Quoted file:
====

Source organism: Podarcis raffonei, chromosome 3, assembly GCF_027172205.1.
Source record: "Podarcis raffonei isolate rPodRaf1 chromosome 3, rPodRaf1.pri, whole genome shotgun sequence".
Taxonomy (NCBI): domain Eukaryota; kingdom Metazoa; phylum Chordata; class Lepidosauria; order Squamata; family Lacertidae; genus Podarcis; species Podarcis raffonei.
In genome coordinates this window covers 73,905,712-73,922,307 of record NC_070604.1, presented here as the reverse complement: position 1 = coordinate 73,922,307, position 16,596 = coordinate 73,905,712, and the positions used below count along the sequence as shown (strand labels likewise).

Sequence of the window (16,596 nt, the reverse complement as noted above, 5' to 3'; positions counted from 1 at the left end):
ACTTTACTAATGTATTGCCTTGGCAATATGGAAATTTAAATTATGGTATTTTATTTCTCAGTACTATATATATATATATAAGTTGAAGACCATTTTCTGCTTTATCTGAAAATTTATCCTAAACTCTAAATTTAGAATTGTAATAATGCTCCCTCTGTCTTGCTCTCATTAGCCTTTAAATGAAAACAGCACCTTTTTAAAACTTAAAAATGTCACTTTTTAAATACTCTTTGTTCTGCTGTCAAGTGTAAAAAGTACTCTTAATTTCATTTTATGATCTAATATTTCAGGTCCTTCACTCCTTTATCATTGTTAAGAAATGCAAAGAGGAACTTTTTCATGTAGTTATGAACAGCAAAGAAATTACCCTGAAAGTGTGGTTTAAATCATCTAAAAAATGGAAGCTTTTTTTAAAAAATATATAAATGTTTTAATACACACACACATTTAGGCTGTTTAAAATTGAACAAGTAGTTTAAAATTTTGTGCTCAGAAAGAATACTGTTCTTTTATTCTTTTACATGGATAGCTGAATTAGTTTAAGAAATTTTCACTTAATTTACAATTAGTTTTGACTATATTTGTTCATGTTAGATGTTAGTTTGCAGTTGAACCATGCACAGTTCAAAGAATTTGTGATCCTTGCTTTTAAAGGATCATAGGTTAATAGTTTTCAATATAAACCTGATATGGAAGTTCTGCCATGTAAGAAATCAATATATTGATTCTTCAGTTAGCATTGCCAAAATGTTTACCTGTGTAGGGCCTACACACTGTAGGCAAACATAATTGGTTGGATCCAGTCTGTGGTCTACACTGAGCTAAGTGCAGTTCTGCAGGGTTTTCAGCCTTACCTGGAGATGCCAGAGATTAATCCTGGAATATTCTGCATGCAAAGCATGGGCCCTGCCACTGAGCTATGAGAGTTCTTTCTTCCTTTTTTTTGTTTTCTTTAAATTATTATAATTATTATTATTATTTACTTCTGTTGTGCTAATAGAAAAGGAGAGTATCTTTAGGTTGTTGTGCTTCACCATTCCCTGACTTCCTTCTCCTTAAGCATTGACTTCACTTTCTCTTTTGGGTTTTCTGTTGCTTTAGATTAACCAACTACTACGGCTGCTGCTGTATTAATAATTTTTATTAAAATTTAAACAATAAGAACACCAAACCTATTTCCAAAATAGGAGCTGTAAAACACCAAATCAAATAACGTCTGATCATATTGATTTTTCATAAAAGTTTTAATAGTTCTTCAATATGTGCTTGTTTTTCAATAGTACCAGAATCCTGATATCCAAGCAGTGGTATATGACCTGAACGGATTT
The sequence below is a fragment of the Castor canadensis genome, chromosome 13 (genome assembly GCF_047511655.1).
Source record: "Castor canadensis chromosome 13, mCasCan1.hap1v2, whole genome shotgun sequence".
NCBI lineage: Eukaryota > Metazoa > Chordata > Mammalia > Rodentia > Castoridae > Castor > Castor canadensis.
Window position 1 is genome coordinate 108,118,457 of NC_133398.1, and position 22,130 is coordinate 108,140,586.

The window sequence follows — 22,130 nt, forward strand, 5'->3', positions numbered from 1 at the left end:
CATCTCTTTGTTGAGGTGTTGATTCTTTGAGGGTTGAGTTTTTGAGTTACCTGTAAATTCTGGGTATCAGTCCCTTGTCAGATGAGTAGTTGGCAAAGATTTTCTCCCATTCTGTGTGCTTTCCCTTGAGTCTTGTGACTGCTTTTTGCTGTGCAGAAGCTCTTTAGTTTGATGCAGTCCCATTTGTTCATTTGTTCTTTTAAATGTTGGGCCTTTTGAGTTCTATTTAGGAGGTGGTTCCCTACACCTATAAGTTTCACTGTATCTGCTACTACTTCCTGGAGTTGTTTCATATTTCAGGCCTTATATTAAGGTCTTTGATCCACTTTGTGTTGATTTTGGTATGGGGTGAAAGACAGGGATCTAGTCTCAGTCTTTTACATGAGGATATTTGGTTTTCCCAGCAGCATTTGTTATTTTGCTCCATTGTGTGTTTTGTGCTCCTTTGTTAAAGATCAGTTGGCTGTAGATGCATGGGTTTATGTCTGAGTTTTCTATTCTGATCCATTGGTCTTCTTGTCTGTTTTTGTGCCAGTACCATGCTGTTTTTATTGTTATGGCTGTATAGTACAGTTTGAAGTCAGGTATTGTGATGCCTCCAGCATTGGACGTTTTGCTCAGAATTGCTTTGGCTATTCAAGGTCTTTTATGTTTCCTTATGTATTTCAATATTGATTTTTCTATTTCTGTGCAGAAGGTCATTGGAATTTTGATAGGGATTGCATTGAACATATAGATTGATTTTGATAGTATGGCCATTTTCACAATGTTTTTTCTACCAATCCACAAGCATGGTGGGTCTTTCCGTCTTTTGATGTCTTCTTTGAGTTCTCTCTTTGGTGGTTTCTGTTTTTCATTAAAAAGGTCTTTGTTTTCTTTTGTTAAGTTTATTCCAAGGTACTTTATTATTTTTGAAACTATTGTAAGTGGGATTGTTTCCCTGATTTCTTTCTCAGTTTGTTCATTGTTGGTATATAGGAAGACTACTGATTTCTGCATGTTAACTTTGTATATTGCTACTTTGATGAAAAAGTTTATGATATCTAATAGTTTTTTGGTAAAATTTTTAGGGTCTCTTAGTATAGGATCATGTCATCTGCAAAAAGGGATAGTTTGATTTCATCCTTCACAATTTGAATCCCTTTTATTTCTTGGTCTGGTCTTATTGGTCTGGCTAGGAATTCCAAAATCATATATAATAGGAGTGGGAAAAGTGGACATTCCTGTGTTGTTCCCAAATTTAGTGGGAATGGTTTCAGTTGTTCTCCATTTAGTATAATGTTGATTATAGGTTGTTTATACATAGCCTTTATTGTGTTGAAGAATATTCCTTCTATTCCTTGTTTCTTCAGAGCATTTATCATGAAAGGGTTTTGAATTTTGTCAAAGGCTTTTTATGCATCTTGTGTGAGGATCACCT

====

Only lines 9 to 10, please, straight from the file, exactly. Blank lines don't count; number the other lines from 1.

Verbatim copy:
NCBI lineage: Eukaryota > Metazoa > Chordata > Mammalia > Rodentia > Castoridae > Castor > Castor canadensis.
Window position 1 is genome coordinate 108,118,457 of NC_133398.1, and position 22,130 is coordinate 108,140,586.